To the annoyance of the rest of my expedition, I also used a cheap umbrella as a parasol. Drifting in the canoe with my parasol and generally irritating those around me, I felt very much like Katherine Hepburn in “African Queen.” Of course in my excitement to prevent skin cancer, I used a lot of sun lotion, which leaked into my eyes when I sweated. Then it looked like I was crying just in time to meet the canoe maker in the village. Naturally I did the same thing again the next day.
We looked at trees that are used as medicine. The tree bark of native Amazon trees is used in making Pine Sol and Vicks VapoRub, and in fact was ‘discovered’ in the Nineteenth century. This fact about healing was learned by European explorers stomping through the jungle from the natives. The sap from the trees provided healing properties and they took the roots and made a business from it. The entire story reminds me of movies whose plot details how the cure for cancer or AIDS is dying right now in the jungles that are being savagely cut down by evil corporate interests.
A local young woman ran the hotel’s museum of dead dried creatures from this area of the rainforest. It was only a small room with cases of dead piranha and spiders and bugs. I didn’t really hang out there. I guess the purpose of the display was so all of us eco-tourists could tell stories later of the large spiders we saw even though they were dead. We could then snort with derision at untimely roaches making appearances at fundraising cocktail parties. “Oh, is that it? I became immune to such things in the Amazon,” and we urbanely finish off our scotch and change the subject before being asked for too many details.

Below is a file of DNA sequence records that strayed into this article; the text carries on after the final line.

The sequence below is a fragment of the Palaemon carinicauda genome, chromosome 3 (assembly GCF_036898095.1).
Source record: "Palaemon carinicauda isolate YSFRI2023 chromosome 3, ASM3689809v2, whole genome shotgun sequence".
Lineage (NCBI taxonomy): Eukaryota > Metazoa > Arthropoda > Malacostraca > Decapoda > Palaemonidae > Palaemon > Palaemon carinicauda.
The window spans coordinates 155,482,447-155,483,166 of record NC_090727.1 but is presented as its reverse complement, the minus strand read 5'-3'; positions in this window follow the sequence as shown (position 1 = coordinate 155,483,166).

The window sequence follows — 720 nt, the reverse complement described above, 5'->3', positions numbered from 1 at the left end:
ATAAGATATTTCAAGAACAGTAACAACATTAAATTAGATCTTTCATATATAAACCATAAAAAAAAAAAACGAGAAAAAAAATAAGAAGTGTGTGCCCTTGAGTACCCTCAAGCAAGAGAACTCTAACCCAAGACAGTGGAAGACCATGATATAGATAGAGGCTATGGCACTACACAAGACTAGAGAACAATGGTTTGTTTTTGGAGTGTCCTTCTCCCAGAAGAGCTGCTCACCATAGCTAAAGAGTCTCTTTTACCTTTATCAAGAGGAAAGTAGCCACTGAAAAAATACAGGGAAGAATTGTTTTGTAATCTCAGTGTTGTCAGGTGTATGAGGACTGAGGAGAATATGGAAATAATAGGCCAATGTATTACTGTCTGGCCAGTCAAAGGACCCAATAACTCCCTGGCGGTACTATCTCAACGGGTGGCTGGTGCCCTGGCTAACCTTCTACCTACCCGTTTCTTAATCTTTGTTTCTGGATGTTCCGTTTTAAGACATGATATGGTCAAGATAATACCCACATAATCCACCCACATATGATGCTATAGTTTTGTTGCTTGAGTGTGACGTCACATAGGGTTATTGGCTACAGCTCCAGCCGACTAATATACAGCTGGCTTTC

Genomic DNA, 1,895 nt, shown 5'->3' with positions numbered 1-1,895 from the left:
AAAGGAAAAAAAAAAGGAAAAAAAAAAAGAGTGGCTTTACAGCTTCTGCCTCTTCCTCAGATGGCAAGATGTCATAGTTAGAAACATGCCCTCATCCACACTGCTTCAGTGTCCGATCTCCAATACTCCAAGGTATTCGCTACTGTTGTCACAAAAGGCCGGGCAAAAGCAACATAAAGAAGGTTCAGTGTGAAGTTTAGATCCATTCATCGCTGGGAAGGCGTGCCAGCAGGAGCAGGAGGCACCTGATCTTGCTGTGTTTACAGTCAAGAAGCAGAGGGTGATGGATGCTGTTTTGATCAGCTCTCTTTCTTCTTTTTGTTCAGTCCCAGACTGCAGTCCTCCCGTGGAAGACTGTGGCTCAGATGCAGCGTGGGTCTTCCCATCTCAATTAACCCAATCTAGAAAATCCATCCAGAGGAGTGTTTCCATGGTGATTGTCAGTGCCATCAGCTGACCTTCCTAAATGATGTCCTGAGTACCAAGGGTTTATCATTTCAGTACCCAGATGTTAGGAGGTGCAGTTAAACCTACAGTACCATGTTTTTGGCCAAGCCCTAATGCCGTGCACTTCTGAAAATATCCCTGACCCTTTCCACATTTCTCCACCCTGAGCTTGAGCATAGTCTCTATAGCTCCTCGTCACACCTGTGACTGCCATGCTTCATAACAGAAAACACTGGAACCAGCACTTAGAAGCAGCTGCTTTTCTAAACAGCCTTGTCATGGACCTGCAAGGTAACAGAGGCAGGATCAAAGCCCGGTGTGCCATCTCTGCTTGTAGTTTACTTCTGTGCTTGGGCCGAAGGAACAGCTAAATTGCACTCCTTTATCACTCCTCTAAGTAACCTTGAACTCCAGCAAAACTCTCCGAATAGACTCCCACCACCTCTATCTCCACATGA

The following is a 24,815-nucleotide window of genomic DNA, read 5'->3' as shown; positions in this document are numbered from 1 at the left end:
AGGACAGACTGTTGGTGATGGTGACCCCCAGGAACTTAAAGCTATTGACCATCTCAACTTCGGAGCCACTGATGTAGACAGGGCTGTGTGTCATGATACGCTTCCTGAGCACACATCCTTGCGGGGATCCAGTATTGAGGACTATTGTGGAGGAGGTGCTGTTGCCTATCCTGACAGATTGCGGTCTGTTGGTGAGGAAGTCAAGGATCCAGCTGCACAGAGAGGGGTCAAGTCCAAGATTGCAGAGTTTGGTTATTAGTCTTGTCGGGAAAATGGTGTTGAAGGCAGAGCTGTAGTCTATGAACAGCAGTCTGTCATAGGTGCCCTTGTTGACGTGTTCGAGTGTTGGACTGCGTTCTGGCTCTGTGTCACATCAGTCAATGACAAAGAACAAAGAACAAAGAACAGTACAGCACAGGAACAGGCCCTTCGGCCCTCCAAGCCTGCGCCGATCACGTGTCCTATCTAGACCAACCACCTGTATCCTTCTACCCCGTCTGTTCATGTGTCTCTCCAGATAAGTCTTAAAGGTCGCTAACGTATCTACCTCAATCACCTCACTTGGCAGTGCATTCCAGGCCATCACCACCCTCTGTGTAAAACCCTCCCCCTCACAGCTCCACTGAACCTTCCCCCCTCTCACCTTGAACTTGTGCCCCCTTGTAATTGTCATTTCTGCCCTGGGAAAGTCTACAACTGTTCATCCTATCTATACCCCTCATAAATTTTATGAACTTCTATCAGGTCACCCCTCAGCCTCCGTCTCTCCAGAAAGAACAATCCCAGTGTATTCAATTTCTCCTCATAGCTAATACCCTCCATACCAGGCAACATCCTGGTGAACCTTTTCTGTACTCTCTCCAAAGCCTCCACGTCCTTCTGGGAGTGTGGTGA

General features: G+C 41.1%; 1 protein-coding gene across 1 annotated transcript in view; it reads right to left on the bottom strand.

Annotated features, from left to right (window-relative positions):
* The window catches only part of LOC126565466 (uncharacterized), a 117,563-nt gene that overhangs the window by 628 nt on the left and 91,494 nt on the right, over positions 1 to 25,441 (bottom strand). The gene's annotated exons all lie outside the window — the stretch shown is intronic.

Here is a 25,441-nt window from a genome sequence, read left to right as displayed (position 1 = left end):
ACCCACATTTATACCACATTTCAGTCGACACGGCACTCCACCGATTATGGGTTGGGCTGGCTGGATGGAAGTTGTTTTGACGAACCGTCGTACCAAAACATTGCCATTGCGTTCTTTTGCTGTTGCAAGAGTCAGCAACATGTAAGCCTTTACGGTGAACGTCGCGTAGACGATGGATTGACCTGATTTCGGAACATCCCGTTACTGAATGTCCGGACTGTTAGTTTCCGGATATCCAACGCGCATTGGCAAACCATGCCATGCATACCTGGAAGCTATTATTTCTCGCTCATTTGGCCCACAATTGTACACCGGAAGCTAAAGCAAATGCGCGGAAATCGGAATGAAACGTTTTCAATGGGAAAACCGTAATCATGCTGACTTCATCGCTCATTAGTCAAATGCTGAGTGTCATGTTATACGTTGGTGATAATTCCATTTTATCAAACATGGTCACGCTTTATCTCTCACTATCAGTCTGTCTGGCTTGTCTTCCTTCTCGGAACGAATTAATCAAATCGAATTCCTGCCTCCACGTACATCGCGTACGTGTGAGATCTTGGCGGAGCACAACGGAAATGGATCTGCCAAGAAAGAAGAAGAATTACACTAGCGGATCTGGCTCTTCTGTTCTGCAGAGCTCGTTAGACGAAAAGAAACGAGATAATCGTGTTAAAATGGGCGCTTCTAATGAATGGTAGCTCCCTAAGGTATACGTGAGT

The management of the Jungle Lodge certainly chose the right woman to stand watch over the insects and arachnids in the display case. Her affinity for deadly spiders was compelling. Her space was an unofficial healing place for big hairy tarantulas. You had to look closely, though, to see the patients crawling on the ceilings and the floors. The spiders hid in the corners of the display room that showcased their dead brethren. I wonder how they felt about that? Several of them had pieces of legs missing. She had names for them. Spider Lady rescued the injured spiders, fed them, and generally nursed them back to health. Maybe so they could bite one of the guests. She was a cold woman. When they were strong enough, she let them loose into the jungle again. I wonder how many come back to visit?
“People think they are mean, but I don’t think so. To me, they are nice. They are my friends,” she explained to me.
Completely unaware that all the furry spiders in the room were not dead, ecotourists from many lands tapped at the glass cases. Spider Lady answered their questions politely. She works every day for a few weeks and then gets about a week off. She likes it.
We stopped at an Indian village. One of the Indians makes canoes out of trunks of jungle trees. He is a famous canoe maker and people buy his canoes from very far away.
Village children are taught jungle survival skills from early childhood. A six-year-old from the local tribe could survive alone in the jungle for a few days. There is so much to know: which plants are poisonous, where to sleep to be safe from snakes, what plants act as a balm, what animals are edible and which ones will eat you; the list of necessary information a small child must know is as formidable as it is critical. On our canoe rides on the river, we could see little children diving for fish in the river. They are taught to swim as soon at they can walk.